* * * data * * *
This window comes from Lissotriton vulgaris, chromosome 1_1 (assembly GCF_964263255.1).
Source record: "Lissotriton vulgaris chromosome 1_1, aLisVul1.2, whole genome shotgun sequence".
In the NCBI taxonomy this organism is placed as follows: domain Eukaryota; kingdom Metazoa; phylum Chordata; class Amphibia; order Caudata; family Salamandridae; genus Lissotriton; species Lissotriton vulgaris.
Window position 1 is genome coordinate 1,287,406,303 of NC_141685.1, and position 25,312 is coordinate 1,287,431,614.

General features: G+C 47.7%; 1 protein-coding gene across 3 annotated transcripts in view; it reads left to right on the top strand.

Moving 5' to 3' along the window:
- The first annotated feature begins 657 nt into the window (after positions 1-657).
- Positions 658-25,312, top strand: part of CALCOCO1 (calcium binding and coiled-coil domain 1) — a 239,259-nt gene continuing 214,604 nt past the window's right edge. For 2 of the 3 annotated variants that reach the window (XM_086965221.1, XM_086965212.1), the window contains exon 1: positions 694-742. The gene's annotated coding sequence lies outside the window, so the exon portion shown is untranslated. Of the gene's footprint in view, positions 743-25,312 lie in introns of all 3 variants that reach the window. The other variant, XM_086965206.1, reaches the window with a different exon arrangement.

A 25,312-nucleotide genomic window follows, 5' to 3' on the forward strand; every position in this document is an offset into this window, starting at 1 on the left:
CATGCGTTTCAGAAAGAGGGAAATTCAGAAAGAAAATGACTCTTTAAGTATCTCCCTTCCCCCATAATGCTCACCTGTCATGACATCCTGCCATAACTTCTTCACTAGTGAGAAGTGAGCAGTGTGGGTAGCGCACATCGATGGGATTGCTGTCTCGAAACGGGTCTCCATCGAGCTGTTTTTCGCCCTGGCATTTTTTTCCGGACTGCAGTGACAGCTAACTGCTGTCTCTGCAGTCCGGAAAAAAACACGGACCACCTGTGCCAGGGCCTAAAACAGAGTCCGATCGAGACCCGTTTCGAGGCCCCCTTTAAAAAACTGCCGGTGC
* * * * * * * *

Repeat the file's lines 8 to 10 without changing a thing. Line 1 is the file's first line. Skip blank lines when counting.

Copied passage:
- Positions 658-25,312, top strand: part of CALCOCO1 (calcium binding and coiled-coil domain 1) — a 239,259-nt gene continuing 214,604 nt past the window's right edge. For 2 of the 3 annotated variants that reach the window (XM_086965221.1, XM_086965212.1), the window contains exon 1: positions 694-742. The gene's annotated coding sequence lies outside the window, so the exon portion shown is untranslated. Of the gene's footprint in view, positions 743-25,312 lie in introns of all 3 variants that reach the window. The other variant, XM_086965206.1, reaches the window with a different exon arrangement.

A 25,312-nucleotide genomic window follows, 5' to 3' on the forward strand; every position in this document is an offset into this window, starting at 1 on the left:
CATGCGTTTCAGAAAGAGGGAAATTCAGAAAGAAAATGACTCTTTAAGTATCTCCCTTCCCCCATAATGCTCACCTGTCATGACATCCTGCCATAACTTCTTCACTAGTGAGAAGTGAGCAGTGTGGGTAGCGCACATCGATGGGATTGCTGTCTCGAAACGGGTCTCCATCGAGCTGTTTTTCGCCCTGGCATTTTTTTCCGGACTGCAGTGACAGCTAACTGCTGTCTCTGCAGTCCGGAAAAAAACACGGACCACCTGTGCCAGGGCCTAAAACAGAGTCCGATCGAGACCCGTTTCGAGGCCCCCTTTAAAAAACTGCCGGTGC